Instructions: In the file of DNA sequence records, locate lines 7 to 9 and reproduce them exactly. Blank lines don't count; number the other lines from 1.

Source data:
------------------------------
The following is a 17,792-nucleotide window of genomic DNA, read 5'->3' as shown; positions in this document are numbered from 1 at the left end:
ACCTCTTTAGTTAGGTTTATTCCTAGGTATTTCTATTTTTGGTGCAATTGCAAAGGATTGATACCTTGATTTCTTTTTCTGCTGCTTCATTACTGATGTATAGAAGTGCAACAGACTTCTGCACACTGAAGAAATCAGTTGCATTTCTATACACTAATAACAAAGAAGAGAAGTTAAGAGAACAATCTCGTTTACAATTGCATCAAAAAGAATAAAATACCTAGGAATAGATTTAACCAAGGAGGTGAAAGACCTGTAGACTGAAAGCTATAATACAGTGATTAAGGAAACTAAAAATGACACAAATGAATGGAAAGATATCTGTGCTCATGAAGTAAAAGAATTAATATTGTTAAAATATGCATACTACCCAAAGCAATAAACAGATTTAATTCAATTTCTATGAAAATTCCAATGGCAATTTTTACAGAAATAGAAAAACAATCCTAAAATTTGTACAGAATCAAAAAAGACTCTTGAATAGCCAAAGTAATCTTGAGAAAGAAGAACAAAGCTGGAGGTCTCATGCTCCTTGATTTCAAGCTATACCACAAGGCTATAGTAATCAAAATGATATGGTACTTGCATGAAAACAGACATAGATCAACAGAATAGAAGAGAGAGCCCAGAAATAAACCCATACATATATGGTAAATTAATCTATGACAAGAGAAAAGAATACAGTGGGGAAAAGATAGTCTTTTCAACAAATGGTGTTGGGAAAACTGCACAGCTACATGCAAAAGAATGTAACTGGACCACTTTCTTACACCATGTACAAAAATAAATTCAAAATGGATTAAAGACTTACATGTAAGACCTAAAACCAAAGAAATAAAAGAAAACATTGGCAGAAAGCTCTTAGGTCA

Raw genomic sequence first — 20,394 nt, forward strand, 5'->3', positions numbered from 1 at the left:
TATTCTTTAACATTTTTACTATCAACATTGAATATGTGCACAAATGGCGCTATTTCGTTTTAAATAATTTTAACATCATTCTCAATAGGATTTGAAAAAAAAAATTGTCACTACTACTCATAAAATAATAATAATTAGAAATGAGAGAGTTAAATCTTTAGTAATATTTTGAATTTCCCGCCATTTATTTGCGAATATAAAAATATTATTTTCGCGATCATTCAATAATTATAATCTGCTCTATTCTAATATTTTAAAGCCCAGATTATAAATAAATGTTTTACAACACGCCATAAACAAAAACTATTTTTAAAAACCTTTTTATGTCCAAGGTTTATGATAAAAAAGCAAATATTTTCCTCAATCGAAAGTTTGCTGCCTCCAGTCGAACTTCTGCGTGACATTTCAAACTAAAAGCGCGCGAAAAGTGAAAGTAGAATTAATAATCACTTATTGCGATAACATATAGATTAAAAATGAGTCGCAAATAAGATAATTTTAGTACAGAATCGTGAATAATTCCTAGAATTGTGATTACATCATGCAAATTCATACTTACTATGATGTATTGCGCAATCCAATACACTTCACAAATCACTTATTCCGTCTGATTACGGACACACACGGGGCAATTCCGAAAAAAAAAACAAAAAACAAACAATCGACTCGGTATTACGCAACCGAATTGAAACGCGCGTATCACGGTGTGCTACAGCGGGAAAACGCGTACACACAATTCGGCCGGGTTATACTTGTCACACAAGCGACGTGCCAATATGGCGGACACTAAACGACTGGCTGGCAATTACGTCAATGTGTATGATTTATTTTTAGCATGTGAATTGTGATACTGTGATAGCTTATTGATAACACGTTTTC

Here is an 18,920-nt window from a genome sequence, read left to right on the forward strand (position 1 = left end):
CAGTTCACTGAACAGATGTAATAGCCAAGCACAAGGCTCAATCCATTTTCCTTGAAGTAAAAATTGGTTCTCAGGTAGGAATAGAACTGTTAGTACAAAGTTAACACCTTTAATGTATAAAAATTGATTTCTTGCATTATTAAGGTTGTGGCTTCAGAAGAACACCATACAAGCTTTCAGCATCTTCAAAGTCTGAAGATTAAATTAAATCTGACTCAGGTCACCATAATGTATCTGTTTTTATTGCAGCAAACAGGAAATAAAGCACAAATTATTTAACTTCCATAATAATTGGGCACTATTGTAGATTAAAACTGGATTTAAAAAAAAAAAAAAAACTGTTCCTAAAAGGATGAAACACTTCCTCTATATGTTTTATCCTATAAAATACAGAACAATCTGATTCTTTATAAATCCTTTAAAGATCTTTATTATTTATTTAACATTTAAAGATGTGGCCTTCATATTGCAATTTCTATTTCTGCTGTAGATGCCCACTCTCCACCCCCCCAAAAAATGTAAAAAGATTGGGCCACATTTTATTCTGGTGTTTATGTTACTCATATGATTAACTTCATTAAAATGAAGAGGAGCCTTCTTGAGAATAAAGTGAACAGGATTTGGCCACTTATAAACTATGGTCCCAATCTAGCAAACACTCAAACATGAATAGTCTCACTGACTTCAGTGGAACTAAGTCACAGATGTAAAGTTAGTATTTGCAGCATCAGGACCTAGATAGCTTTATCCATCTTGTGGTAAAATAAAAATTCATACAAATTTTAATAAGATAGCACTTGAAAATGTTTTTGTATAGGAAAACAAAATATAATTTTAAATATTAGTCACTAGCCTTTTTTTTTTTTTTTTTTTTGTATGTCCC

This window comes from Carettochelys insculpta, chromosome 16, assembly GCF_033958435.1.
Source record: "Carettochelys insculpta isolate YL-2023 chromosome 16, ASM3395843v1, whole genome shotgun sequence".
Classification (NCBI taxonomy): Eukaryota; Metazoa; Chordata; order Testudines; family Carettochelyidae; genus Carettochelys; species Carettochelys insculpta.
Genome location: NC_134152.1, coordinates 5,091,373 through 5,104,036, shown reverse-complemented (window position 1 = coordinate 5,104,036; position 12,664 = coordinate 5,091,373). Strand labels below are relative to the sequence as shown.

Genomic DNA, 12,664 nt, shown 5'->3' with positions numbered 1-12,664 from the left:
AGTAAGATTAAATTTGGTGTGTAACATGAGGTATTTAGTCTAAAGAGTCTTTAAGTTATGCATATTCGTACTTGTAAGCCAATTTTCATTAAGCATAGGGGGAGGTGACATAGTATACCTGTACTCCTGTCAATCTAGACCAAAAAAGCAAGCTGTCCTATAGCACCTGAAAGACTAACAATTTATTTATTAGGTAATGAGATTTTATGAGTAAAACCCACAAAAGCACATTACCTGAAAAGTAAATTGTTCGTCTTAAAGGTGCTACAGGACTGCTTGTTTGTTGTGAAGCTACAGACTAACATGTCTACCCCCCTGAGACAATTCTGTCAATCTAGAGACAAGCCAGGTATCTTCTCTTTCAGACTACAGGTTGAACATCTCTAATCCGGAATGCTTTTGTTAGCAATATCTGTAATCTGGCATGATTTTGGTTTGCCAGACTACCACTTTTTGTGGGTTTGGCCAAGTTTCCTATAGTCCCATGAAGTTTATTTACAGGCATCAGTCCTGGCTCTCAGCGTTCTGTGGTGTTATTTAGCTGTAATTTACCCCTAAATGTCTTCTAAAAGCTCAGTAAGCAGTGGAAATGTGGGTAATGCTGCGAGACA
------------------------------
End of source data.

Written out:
This window comes from Carettochelys insculpta, chromosome 16, assembly GCF_033958435.1.
Source record: "Carettochelys insculpta isolate YL-2023 chromosome 16, ASM3395843v1, whole genome shotgun sequence".
Classification (NCBI taxonomy): Eukaryota; Metazoa; Chordata; order Testudines; family Carettochelyidae; genus Carettochelys; species Carettochelys insculpta.